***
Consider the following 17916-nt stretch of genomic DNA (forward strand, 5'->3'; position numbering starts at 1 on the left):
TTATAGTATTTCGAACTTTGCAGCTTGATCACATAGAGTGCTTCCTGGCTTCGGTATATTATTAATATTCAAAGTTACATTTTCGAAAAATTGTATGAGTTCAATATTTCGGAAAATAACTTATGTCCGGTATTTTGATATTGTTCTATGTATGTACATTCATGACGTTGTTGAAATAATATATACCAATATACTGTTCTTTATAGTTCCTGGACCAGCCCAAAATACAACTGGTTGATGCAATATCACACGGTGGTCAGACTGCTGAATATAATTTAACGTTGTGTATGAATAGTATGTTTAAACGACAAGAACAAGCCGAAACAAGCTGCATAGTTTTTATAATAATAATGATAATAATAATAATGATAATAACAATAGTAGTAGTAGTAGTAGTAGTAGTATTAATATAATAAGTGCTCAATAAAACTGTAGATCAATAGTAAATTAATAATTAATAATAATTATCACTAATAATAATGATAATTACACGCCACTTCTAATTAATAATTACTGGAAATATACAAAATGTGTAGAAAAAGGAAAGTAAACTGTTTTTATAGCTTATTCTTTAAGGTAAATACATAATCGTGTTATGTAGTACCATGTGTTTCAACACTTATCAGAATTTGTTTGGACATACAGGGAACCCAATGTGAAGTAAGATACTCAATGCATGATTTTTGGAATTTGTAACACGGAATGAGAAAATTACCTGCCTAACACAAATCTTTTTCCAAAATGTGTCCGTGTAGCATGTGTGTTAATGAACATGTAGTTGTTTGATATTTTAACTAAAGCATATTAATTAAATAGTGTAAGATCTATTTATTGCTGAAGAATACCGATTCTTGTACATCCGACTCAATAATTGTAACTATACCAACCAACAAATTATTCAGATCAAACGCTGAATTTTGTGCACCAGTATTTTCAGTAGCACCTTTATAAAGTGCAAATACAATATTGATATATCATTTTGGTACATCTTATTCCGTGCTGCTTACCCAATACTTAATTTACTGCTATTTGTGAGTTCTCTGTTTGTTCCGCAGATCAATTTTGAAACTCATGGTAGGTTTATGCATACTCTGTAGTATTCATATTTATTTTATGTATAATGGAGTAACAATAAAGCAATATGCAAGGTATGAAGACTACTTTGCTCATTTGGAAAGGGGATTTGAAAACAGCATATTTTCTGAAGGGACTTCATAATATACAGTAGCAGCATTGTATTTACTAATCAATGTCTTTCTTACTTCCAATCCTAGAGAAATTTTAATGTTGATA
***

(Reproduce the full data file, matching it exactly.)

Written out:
Consider the following 17916-nt stretch of genomic DNA (forward strand, 5'->3'; position numbering starts at 1 on the left):
TTATAGTATTTCGAACTTTGCAGCTTGATCACATAGAGTGCTTCCTGGCTTCGGTATATTATTAATATTCAAAGTTACATTTTCGAAAAATTGTATGAGTTCAATATTTCGGAAAATAACTTATGTCCGGTATTTTGATATTGTTCTATGTATGTACATTCATGACGTTGTTGAAATAATATATACCAATATACTGTTCTTTATAGTTCCTGGACCAGCCCAAAATACAACTGGTTGATGCAATATCACACGGTGGTCAGACTGCTGAATATAATTTAACGTTGTGTATGAATAGTATGTTTAAACGACAAGAACAAGCCGAAACAAGCTGCATAGTTTTTATAATAATAATGATAATAATAATAATGATAATAACAATAGTAGTAGTAGTAGTAGTAGTAGTATTAATATAATAAGTGCTCAATAAAACTGTAGATCAATAGTAAATTAATAATTAATAATAATTATCACTAATAATAATGATAATTACACGCCACTTCTAATTAATAATTACTGGAAATATACAAAATGTGTAGAAAAAGGAAAGTAAACTGTTTTTATAGCTTATTCTTTAAGGTAAATACATAATCGTGTTATGTAGTACCATGTGTTTCAACACTTATCAGAATTTGTTTGGACATACAGGGAACCCAATGTGAAGTAAGATACTCAATGCATGATTTTTGGAATTTGTAACACGGAATGAGAAAATTACCTGCCTAACACAAATCTTTTTCCAAAATGTGTCCGTGTAGCATGTGTGTTAATGAACATGTAGTTGTTTGATATTTTAACTAAAGCATATTAATTAAATAGTGTAAGATCTATTTATTGCTGAAGAATACCGATTCTTGTACATCCGACTCAATAATTGTAACTATACCAACCAACAAATTATTCAGATCAAACGCTGAATTTTGTGCACCAGTATTTTCAGTAGCACCTTTATAAAGTGCAAATACAATATTGATATATCATTTTGGTACATCTTATTCCGTGCTGCTTACCCAATACTTAATTTACTGCTATTTGTGAGTTCTCTGTTTGTTCCGCAGATCAATTTTGAAACTCATGGTAGGTTTATGCATACTCTGTAGTATTCATATTTATTTTATGTATAATGGAGTAACAATAAAGCAATATGCAAGGTATGAAGACTACTTTGCTCATTTGGAAAGGGGATTTGAAAACAGCATATTTTCTGAAGGGACTTCATAATATACAGTAGCAGCATTGTATTTACTAATCAATGTCTTTCTTACTTCCAATCCTAGAGAAATTTTAATGTTGATA